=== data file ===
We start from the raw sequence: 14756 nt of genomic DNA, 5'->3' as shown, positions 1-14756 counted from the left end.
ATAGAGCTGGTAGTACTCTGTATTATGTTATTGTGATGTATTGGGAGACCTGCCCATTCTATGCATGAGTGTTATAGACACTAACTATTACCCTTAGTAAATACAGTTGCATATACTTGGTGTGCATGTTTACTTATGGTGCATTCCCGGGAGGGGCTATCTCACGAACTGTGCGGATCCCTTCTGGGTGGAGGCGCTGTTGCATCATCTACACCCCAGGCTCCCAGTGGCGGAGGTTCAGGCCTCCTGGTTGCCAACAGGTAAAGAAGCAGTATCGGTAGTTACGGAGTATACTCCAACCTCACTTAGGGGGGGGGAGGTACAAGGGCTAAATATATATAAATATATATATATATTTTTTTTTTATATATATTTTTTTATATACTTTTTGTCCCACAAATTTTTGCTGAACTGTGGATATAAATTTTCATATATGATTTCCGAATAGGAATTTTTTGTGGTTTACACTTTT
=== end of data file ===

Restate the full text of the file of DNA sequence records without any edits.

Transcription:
We start from the raw sequence: 14756 nt of genomic DNA, 5'->3' as shown, positions 1-14756 counted from the left end.
ATAGAGCTGGTAGTACTCTGTATTATGTTATTGTGATGTATTGGGAGACCTGCCCATTCTATGCATGAGTGTTATAGACACTAACTATTACCCTTAGTAAATACAGTTGCATATACTTGGTGTGCATGTTTACTTATGGTGCATTCCCGGGAGGGGCTATCTCACGAACTGTGCGGATCCCTTCTGGGTGGAGGCGCTGTTGCATCATCTACACCCCAGGCTCCCAGTGGCGGAGGTTCAGGCCTCCTGGTTGCCAACAGGTAAAGAAGCAGTATCGGTAGTTACGGAGTATACTCCAACCTCACTTAGGGGGGGGGAGGTACAAGGGCTAAATATATATAAATATATATATATATTTTTTTTTTATATATATTTTTTTATATACTTTTTGTCCCACAAATTTTTGCTGAACTGTGGATATAAATTTTCATATATGATTTCCGAATAGGAATTTTTTGTGGTTTACACTTTT